As a former archaeologist I learned that when development threatens ground rich with cultural artifacts, the best scenario can be a paved parking lot which acts as a permanent seal protecting the past.
The history of America’s “cradle of aviation” now lies beneath the subdivisions and shopping malls of Long Island, but between 1909 and 1917 it was the tree-less, flat, sandy Hempstead Plains Aerodrome, and briefly Hazelhurst Field in 1918. It was soon divided into Curtiss Field, Mitchel Field and Roosevelt Field; the latter becoming the most popular general aviation airport in the United States until WWII.
In 1927, Charles Lindbergh landed at Curtiss Field and worked with mechanics in “Hangar 16,” to tune up his engine and replace a carburetor heater and compass on the Spirit of St. Louis. A week later, his ground support crew towed the Spirit on the back of a flatbed truck one mile to Roosevelt Field, where he took off on its muddy runway for his epic cross-Atlantic flight.
Roosevelt Field was frequented by the world’s most famous aviators including Clarence Chamberlin, Commander Richard Byrd, Wiley Post and Amelia Earhart. Because the archival photograph above was unidentified, I asked the “experts” on Ford tractors and Beech 18s to help with details. First sold in 1937, the twin-engine Beech 18 with the distinctive duel tail resembled Earhart’s Lockheed Electra, although it was much smaller. Aircraft maintenance manuals described the recommended method for towing and some, including Beech, manufactured their own tow bars.
Aviation historian Bob Parmerter observed that the photo “seems to show a rope or cable (not the recommended tow device) attached to the inside of each landing gear fork. There were a number of pre-war Beech 18 models in and out of Roosevelt Field ... and it is not possible to ID this one. The landing gear struts do identify it as a pre-war or wartime production plane as opposed to a post-war model.”
International Harvester, John Deere and others manufactured tractors also used for towing aircraft, but in this photo at Roosevelt Field it is clearly a Ford. Linda Skolarus of the Benson Ford Research Center (The Henry Ford museum) found no records of how many tractors were sold specifically to airports during the 1930s and 40s. “We do not have an agricultural curator or tractor expert on staff,” she writes, “[but] Ford tractors weren’t specifically made for use at airports until WWII and then they were called ‘moto-tugs.’”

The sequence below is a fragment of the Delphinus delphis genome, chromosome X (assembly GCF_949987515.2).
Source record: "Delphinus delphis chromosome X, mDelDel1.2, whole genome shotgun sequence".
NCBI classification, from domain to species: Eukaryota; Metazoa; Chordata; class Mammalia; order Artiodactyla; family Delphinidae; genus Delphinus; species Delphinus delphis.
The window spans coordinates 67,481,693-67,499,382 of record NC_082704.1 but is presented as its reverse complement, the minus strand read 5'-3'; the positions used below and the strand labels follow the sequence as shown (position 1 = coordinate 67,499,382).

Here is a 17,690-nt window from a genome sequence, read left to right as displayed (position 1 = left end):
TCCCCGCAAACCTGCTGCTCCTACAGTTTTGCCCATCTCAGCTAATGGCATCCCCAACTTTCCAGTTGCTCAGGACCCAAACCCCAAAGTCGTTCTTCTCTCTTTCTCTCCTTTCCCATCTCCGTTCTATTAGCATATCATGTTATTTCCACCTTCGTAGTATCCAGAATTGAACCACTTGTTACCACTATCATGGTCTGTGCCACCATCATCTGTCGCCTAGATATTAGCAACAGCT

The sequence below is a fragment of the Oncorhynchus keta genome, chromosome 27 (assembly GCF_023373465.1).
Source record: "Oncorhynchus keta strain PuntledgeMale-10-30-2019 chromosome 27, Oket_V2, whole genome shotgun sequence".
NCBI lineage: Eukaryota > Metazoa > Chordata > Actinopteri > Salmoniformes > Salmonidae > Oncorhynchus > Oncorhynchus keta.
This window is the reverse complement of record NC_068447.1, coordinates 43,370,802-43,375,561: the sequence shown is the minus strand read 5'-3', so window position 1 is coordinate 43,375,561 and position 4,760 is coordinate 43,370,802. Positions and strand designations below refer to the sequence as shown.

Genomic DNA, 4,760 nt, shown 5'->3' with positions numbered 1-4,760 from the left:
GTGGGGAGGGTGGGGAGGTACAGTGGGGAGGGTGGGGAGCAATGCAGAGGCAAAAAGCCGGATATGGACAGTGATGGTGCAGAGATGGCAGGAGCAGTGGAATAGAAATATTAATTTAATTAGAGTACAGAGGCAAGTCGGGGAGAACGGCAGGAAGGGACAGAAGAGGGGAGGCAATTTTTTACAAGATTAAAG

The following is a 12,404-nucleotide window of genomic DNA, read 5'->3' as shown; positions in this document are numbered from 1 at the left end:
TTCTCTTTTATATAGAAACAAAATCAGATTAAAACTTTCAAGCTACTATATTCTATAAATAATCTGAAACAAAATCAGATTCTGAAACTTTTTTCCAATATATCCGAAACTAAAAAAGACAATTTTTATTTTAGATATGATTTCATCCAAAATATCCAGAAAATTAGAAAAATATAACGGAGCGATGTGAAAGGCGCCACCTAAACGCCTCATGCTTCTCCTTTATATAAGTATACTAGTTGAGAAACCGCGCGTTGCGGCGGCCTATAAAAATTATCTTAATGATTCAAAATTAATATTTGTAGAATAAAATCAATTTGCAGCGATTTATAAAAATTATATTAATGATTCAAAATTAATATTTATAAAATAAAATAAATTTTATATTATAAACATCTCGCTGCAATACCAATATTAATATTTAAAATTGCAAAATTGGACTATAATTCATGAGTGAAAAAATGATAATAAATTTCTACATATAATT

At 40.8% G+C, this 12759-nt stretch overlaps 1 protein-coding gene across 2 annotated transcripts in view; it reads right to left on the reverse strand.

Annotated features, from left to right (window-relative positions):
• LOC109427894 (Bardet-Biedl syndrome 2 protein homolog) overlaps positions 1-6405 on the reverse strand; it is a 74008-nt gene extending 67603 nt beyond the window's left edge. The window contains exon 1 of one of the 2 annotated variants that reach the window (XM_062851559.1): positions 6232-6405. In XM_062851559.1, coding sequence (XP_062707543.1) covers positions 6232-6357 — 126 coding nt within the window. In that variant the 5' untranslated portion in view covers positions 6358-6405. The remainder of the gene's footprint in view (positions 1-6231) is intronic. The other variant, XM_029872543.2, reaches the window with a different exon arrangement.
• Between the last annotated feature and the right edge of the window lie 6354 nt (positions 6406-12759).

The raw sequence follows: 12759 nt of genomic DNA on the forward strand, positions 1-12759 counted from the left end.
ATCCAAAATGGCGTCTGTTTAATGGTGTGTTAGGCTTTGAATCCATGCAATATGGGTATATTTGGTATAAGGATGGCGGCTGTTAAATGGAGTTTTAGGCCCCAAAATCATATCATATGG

Randy Leffingwell has authored books on the history of American tractors. He writes, “This tractor was manufactured by Ford but it is not a Fordson ... Ford only manufactured its Fordson tractors in the U.S. between 1917 and 1927. When U.S. sales of the Fordson fell, [Ford] ... began working on an updated and improved model, the 9N ... Airport ‘tugs’ as most of these tractors were known, mostly were farm tractors modified for airport use with the ‘lawn’-type tires you see in that photo. This 9N model also had headlights and electric start. That’s a wonderful photo, by the way.”
Indeed it is.
I’d like to think that preserved under the pavement at the Roosevelt Mall are the discarded nuts and bolts of engine overhauls, broken props, leather goggles, or the remnants of wooden chocks which once braced the wheels of Post’s Vega, Earhart’s Electra or Lindbergh’s Ryan.
And, perhaps, the rusted “Ford” nameplate from a tractor, which was part of Roosevelt Field’s early fleet of ground support.
Editor’s Note: Watch for an article on terminals and hangars in our May issue by our new contributor, Giacinta Bradley Koontz. Koontz is an aviation historian, former museum director and archaeologist. She is the 2008 recipient of the DAR History Medal and nationally recognized expert on the life of Harriet Quimby, America’s first licensed female pilot (1911). Learn more about her various aviation history projects at: www.harrietquimby.org.